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Warrants and CBBCs Education

  • HK Warrants & CBBCs market has been developed for many years. Other Asia’s derivative market takes HK as a reference because HK derivative market has a mature system.

    Both Warrants and CBBCs are derivative products with leverage, but they have a different structure. Investors should learn more about products’ characteristics and consider investors’ risk tolerance before investing in derivative products.

    Vontobel is going to provide investors a brief description of Warrants & CBBCs through this education information. This piece of information will include concepts, strategies, and risk for Warrants & CBBCs. Investors can use this information as an entry or reference tools.

    If investors want to know more about Warrants/CBBCs, please contact warrant issuers. Investors can also get a reference from “Frequently Asked Questions - HK Listed Warrant & CBBC Market” of HKEx.

    July 2017

    Financial Products Public Distribution, Vontobel

  • The trading channel for Warrants & CBBCs are the same as those stocks listed on HKEx. The trades will be excutaed during Hong Kong stock market trading hour and the mininum investment amount will be determined by the lot size of the Warrants & CBBCs. Investors can obtain Warrants & CBBCs quote and related information from website and mobile apps.

    For trading Warrants & CBBCs, investors only need to have securities accounts at banks/securities firms. It is not required to have account at warrant issuers and futures account or margin trading account at banks/securities firms.

    Warrants & CBBCs are subject to regulations and guidelines which are supervised by regulatory authorities. According to regulations, issuers must provide offer quote and liquidity for their Warrants & CBBCs .

    Warrants and CBBCs are leveraged products, and investors can use Warrants and CBBCs to amplify their return on investment or to reduce the amount of money invest. However, the investor should pay attention to the risk that Warrants and CBBCs can also expand potential losses.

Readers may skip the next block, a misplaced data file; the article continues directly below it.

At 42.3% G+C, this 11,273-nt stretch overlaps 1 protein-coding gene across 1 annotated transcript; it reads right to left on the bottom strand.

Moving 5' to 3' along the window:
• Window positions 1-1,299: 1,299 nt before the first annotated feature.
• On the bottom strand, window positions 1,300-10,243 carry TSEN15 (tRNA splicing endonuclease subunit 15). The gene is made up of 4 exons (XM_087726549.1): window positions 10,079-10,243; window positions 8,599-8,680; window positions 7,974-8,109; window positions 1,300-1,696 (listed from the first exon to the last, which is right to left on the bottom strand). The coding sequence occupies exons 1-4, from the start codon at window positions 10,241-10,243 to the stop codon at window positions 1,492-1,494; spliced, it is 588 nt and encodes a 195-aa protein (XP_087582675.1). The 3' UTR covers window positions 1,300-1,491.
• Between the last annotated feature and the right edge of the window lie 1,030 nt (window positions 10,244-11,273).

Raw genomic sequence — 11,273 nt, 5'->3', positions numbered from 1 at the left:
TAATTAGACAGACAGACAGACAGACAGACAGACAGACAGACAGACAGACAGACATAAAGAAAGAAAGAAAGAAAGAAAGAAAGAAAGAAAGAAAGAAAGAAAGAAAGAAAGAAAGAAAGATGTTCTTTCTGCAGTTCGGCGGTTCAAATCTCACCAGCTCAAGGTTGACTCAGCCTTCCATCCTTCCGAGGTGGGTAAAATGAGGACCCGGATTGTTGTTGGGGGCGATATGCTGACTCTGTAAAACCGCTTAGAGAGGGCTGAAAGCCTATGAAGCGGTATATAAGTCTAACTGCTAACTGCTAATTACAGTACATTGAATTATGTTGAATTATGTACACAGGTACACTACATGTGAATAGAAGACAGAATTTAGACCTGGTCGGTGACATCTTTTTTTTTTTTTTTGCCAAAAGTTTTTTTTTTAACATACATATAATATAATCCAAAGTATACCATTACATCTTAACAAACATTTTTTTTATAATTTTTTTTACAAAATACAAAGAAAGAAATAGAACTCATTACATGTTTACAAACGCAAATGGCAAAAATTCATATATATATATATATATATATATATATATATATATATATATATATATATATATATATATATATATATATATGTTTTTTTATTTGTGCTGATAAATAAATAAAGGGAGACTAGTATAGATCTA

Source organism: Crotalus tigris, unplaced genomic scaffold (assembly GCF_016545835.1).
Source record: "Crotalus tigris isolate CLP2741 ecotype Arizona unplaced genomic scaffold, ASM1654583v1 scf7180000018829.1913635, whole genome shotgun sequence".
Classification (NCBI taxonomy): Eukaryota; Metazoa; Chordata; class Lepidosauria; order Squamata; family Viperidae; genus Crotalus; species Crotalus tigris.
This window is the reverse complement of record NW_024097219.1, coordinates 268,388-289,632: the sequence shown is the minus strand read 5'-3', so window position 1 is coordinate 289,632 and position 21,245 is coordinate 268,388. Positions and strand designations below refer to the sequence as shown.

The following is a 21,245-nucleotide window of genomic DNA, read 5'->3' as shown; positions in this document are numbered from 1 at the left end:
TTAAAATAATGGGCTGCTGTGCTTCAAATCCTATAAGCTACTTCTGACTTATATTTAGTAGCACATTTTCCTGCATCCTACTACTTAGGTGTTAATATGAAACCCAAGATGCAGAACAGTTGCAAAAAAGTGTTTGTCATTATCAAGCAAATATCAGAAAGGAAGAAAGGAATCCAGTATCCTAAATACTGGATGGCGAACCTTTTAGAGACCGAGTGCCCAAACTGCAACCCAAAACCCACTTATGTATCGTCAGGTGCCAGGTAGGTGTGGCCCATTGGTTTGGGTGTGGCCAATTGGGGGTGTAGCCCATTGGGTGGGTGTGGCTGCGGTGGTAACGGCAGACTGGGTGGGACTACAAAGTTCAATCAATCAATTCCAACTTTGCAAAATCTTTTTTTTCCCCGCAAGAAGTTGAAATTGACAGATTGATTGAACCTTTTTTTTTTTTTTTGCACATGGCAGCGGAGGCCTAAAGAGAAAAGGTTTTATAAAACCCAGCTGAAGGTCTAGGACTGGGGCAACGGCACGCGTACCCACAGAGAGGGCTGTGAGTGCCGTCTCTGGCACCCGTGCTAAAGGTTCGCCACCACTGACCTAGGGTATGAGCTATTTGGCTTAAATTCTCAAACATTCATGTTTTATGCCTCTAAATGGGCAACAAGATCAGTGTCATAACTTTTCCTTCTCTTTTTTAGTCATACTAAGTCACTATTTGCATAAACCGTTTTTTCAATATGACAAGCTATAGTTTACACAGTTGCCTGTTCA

• Warrant is a popular derivative product that can be traded in HKEx. It is a leveraged product with an expiry date. Warrant’s theoretical price not only affected by its underlying prices, but also by many factors that will be discussed later.

    In Hong Kong, warrant issuers can issue warrants with underlying of stocks/indices (such as local indices, overseas indices, local stocks, overseas stocks ETFs, etc.), commodities (such as gold, oil, etc.) and currency (such as the Euro against the Dollar, etc.).

    Warrants can be applied in both bullish and bearish market environment. If investors are optimistic about the market or predict stock prices will rise, they can choose Call Warrants. If they expect stock prices will fall, they can buy Put Warrants. In case of stock price increases, with other factors remain constant, theoretical price of call warrants will rise, and that of put warrants will drop. Warrant’s main feature is amplifying the return/loss effect base on leverage.

    When warrants expired, it is unable to trade anymore. Derivate Warrant will be settled in cash automatically when expired, no physical settlement of underlying stocks will be involved. Whether investors can obtain the settlement amount is depends on warrant’s "moneyness". The settlement amount for in-the-money (ITM) warrants would be greater than zero when expired, and the actual amount depends on the level of ITM.

    Investors can buy/sell warrants before expiry date based on their views. They can “buy low, sell high” to make profit. Warrants are flexible products that investors are not necessarily to hold warrants until expiry day.

  • CBBC is also a leveraged derivative product with an expiry date. The main difference between it and warrant is that CBBC has a Call Price and a mandatory call feature. That means CBBC can be knocked out (or called Mandatory Call Event) when the underlying price reach Call Price before expire. If CBBC has not been knocked out, they can be traded until expired.